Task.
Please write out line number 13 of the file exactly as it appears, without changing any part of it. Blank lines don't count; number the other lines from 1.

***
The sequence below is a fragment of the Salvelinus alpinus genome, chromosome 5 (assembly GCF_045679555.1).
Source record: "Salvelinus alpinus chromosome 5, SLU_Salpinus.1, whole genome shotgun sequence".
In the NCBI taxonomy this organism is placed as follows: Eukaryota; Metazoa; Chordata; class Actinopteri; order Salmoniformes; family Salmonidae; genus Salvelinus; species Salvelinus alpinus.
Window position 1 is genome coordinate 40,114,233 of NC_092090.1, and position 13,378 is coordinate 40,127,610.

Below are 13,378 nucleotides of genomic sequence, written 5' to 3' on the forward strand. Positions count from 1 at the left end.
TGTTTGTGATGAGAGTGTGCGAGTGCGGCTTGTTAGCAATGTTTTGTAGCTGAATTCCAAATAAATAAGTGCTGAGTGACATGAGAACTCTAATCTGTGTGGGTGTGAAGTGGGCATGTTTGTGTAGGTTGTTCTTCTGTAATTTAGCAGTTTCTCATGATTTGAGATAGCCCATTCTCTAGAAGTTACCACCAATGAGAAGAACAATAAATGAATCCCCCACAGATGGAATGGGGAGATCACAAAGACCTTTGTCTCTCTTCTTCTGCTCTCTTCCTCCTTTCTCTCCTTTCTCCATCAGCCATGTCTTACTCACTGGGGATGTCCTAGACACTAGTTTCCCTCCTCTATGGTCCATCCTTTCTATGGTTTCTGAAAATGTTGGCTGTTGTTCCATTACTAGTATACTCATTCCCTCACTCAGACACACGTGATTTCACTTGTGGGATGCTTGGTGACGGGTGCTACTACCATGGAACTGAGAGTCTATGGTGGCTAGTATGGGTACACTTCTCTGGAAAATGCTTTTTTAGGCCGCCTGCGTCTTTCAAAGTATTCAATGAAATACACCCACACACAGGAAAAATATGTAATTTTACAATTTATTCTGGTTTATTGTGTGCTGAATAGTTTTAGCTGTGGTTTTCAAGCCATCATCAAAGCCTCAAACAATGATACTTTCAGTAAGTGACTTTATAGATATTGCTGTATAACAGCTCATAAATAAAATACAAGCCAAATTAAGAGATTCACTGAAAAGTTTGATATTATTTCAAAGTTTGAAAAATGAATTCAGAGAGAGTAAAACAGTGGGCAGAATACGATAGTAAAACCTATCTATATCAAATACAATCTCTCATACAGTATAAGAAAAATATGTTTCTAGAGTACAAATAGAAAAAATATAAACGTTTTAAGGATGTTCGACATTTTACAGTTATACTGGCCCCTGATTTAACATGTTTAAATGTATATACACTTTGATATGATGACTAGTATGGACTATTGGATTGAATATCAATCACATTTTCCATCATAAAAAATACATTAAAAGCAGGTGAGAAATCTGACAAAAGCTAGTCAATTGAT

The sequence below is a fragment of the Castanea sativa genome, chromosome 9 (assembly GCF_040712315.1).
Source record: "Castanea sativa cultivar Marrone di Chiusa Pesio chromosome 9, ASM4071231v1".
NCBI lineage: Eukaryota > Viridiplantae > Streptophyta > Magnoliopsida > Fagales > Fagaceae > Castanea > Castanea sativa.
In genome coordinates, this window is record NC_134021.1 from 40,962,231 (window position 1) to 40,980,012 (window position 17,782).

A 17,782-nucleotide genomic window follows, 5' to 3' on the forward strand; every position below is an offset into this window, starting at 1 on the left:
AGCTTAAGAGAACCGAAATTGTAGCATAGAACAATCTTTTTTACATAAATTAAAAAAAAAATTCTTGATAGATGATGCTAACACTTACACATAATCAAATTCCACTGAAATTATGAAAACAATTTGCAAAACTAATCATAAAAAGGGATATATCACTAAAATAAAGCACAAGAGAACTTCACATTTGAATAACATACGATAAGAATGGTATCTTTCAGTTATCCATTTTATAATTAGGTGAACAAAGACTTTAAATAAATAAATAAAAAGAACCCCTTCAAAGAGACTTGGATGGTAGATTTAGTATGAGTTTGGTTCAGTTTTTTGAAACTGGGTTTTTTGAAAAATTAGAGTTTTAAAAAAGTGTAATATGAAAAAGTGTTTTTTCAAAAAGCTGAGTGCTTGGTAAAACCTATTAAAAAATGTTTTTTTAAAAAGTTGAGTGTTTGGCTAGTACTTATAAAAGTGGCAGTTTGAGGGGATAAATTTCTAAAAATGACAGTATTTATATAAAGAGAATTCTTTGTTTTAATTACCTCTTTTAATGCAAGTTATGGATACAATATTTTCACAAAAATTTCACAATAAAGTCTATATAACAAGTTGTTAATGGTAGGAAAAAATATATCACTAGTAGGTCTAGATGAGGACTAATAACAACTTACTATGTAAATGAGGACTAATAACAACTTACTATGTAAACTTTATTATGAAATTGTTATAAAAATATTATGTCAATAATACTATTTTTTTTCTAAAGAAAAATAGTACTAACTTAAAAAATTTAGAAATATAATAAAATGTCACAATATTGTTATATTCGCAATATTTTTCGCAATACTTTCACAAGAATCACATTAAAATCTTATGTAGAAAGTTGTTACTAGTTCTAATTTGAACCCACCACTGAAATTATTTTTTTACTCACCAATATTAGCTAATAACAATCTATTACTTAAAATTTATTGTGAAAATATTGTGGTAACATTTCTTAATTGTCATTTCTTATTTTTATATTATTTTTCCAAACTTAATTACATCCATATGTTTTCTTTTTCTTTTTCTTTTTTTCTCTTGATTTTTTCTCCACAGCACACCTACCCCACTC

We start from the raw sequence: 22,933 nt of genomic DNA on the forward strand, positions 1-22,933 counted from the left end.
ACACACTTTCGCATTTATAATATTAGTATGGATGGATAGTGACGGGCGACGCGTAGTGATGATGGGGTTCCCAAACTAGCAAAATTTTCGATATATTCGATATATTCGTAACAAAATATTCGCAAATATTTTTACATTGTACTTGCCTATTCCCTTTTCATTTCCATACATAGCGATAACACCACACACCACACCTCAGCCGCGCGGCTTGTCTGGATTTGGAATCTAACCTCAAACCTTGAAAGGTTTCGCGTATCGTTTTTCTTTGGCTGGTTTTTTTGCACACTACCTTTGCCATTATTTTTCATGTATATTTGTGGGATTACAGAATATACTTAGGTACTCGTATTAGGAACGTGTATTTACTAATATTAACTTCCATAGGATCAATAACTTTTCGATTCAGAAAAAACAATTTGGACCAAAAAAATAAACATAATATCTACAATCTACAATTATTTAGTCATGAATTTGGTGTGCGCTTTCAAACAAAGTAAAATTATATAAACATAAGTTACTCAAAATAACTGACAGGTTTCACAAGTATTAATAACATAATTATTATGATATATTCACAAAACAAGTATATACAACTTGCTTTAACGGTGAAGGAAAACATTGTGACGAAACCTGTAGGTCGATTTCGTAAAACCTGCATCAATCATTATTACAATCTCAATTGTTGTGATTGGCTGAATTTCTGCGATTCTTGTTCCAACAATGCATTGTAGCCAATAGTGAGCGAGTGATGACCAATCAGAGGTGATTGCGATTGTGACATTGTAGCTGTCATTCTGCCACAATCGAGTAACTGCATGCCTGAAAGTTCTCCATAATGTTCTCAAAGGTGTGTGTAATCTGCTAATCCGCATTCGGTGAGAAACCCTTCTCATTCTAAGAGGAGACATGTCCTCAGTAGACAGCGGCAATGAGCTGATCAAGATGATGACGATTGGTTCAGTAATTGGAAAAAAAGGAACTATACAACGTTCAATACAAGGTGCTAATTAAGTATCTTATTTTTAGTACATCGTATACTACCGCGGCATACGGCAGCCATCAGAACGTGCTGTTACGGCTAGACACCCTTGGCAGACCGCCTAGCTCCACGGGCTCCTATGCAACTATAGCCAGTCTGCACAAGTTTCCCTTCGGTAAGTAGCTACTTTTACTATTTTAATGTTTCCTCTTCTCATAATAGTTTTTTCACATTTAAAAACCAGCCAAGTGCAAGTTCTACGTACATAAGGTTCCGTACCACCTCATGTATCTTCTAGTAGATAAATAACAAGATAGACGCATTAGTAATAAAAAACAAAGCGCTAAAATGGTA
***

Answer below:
We start from the raw sequence: 22,933 nt of genomic DNA on the forward strand, positions 1-22,933 counted from the left end.